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Yueh Hai Ching Temple


Yueh Hai Ching Temple (Chinese: 粤海清庙), also known as Wak Hai Cheng Bio in Teochew, is a Chinesemarker temple in Singaporemarker, and is located at Phillip Street in the Downtown Core, within the Central Area, Singapore's central business district.

Yueh Hai Ching Temple is Singapore's oldest Taoist temple. It was constructed between 1850 and 1855, and was rebuilt in 1895. The temple holds a special significance for the Teochewmarker community, whose way of life was closely associated with the sea. It is the only temple in Singapore to have stunningly detailed three-dimensional moulded ornament on its roofs. Chinese Emperor Guang Xu presented a plaque to the temple in 1907.

History

Yueh Hai Ching Temple, which means Temple of the Calm Sea, is special to the Teochew community, the second largest Chinese dialect group in Singapore after the Hoklo (Hokkien). The Teochews who first came here were often fishermen and sailors and dominated the early trade in seafood. The temple is known as Wak Hai Cheng Bio in Teochew. It is the only temple in Singapore to have such stunningly detailed three-dimensional moulded ornamentation on its roofs.

The temple is believed to have started in 1826 as a wood-and-attap shrine just off the seashore, and was built by immigrants from Guangzhoumarker. Reclamation of swampy land pushed the shrine inland. Like Thian Hock Kengmarker in Telok Ayer Street, Yueh Hai Ching Temple was popular with newly-arrived migrants who came to give thanks for a safe passage over the ocean. For those who made a living from the sea, being in the good graces of water spirit was even more important.

The temple was also a meeting place for the Teochew community and remains so in the hands of the Ngee Ann Kongsi today. The present temple was built from 1850 to 1855, and rebuilt in 1895 following plans submitted by Ngee Ann Kongsi.

Emperor Guang Xu presented a plaque bearing the name of the temple to the abbot in 1907, an indication of the high standing of the temple in the Chinese community.

Yueh Hai Ching Temple was gazetted as a national monument on 28 June, 1996.

Architecture

Yueh Hai Ching Temple shows the traditional Chinese temple structure of a walled compound with an entrance gate and a forecourt. The forecourt was originally larger but a part of it was acquired for urban redevelopment.

The temple actually consists of twin temples, each with its own entrance and of similar size and arrangement but with different features. The temple to the right is dedicated to Xuan Tian Shang Di (玄天上帝; Heavenly Emperor), a male deity, while the one to the left is to Ma Zu or Tian Hou (妈祖 or 天后; Mother of Heavenly Sages), a female deity. The altar in the Xuan Tian Shang Di shrine was brought from Chinamarker in 1852.

Features

  • The enclosed courtyard is characteristic of Chinese architecture. It forms a private world for the people within the buildings. Conforming to the tradition of feng shui, the open space concentrates the qi (breath) in the building complex. The wide forecourt gives a panoramic view of the temple.


  • Chinese buildings and courtyards are traditionally arranged on an axis. This line can stretch north to south or, in the case of Yueh Hai Ching Temple, east to west. The length of the complex faces the main gateway.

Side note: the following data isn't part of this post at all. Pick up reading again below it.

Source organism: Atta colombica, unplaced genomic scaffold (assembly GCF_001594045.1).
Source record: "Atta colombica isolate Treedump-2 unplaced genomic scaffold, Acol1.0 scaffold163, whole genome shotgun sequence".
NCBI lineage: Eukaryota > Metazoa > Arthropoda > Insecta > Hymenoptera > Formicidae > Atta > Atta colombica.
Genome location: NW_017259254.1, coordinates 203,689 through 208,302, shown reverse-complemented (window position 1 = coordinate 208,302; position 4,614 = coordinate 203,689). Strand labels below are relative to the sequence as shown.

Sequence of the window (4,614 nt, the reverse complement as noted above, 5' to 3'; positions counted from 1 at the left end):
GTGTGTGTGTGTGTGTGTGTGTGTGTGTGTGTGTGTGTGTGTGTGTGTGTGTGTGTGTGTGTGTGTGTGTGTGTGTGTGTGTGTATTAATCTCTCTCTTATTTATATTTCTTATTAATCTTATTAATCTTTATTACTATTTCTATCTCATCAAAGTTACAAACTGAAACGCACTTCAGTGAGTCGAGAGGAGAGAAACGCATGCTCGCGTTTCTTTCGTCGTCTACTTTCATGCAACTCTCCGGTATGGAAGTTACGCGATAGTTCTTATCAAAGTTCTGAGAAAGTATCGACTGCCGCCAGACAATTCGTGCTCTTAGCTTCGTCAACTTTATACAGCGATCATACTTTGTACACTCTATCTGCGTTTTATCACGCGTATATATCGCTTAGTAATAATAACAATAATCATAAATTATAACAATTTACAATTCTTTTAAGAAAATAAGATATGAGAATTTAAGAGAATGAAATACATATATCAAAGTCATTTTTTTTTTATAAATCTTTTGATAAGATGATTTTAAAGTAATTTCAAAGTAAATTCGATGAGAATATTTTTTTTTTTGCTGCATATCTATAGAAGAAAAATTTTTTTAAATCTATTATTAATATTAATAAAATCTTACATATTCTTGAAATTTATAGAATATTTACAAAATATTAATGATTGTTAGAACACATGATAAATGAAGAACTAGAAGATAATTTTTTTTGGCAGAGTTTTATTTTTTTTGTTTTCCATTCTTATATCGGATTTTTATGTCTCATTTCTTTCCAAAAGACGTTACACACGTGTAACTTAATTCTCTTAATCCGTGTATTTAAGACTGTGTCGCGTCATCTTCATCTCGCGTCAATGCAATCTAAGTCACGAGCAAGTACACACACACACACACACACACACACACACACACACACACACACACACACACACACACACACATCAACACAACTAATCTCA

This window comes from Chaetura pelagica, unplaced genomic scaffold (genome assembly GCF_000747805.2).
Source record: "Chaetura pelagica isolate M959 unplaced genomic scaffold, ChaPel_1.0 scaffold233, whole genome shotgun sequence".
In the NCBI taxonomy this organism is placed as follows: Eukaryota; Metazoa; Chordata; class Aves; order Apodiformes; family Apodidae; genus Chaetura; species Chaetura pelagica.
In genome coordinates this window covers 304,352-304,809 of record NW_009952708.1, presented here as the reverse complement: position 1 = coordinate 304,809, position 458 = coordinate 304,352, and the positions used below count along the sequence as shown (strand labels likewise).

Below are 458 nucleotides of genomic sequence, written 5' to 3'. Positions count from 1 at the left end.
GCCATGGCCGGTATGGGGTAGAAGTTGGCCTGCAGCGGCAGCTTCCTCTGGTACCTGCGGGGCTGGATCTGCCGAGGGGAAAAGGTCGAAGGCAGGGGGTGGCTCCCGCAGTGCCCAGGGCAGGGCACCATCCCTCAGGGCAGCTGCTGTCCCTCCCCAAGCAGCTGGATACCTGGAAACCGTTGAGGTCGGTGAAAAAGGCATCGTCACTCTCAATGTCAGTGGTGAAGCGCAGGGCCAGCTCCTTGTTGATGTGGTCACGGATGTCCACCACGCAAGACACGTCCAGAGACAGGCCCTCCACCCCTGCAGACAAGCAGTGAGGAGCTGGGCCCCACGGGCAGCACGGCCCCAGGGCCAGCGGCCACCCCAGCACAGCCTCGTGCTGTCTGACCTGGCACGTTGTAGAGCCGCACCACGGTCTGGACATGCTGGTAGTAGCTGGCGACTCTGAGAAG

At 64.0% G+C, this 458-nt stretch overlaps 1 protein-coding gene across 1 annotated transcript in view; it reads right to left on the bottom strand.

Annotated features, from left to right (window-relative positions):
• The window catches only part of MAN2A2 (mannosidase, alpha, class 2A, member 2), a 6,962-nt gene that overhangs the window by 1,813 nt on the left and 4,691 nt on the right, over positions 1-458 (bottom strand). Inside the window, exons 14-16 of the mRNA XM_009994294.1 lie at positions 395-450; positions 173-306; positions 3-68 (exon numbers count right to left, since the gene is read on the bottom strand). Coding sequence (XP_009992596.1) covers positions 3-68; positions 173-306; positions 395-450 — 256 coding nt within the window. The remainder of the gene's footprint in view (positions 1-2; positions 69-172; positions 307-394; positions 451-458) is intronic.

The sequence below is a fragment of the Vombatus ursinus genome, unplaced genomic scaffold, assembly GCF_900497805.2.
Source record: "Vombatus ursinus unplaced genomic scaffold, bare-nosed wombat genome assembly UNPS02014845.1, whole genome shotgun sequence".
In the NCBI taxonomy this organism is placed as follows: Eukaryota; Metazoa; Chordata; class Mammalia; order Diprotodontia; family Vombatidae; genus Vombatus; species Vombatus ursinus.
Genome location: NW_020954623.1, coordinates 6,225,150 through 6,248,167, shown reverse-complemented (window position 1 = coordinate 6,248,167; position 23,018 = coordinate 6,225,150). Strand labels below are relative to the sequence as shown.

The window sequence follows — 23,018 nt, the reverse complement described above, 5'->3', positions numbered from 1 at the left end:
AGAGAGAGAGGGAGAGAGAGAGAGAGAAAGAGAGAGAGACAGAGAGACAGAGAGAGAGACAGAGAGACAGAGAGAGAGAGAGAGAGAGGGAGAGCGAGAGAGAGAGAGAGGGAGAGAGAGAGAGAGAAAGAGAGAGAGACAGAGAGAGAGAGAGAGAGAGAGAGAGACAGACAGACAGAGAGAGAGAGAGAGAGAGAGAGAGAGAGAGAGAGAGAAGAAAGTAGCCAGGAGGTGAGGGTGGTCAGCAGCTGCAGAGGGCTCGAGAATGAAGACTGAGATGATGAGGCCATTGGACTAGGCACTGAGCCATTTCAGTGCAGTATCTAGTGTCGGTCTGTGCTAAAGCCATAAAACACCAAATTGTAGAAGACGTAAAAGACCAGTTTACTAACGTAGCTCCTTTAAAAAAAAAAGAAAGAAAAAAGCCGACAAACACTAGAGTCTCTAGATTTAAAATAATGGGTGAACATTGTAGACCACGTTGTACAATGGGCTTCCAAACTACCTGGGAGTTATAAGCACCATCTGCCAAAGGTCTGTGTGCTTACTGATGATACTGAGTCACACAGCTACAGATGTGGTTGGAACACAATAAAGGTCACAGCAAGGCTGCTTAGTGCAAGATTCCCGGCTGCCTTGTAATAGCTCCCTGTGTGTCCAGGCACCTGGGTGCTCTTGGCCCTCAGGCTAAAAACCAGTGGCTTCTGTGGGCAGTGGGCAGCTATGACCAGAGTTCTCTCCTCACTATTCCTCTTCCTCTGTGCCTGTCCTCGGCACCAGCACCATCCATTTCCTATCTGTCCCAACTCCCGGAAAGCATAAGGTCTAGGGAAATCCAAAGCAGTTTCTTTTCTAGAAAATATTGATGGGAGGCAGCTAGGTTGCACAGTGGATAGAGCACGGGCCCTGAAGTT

• Unlike in traditional western architecture where pillar and walls received more attention, Chinese architecture paid a lot of attention to the roofscape. The elaborate roofscape with its heavy three-dimensional ornamentation is one of the temple's most striking and imposing features. The roofscape consists of clusters of one- and two-storey structures in miniature with human figure. They depict a Chinese town.




  • The roof ridges end in a figure which may be interpreted variously as either a dragon or a phoenix. A phoenix is a good omen because of its symbolic value — the creature is believed to be able to spit water onto the roof if there is a fire.


  • The walls between the halls are well-ventilate with large ornamented circular window openings with mouldings of dragon or phoenix.


  • The twin temples of Tian Hou and Xuan Tian Shang Di have parallel entrance halls and shrine halls of equal size and elaborateness. They open out to each other through a small inner doorway apart from the forecourt doors.


  • Behind the main halls is another smaller open courtyard. Traditional Chinese buildings are extended laterally rather than upwards by adding more courtyards and buildings to the sides or back of the existing compound.


  • The temple's living quarters, utility rooms, and storage space are located at the rear building.


  • Yueh Hai Ching Temple has gable roofs with solid walls at the ends. This is known as renzi yin shan.


  • Exposed structural elements are another key feature of traditional Chinese buildings. The timbers and bracket that hold up the huge roof with its mass of ornamentation are open to view. These exposed trusses and beams are heavily ornamented and brightly painted.


  • There are two small five-tiered pagodas at either corner of the temple's front. Next to them are incense burners.


  • The temple has both round and square granite columns on bases of matching shape.


References

  • National Heritage Board (2002), Singapore's 100 Historic Places, Archipelago Press, ISBN 981-4068-23-3
  • Lee Geok Boi (2002), The Religious Monuments of Singapore, Landmark Books, ISBN 981-3065-62-1
  • Preservation of Monuments Board, Know Our Monuments


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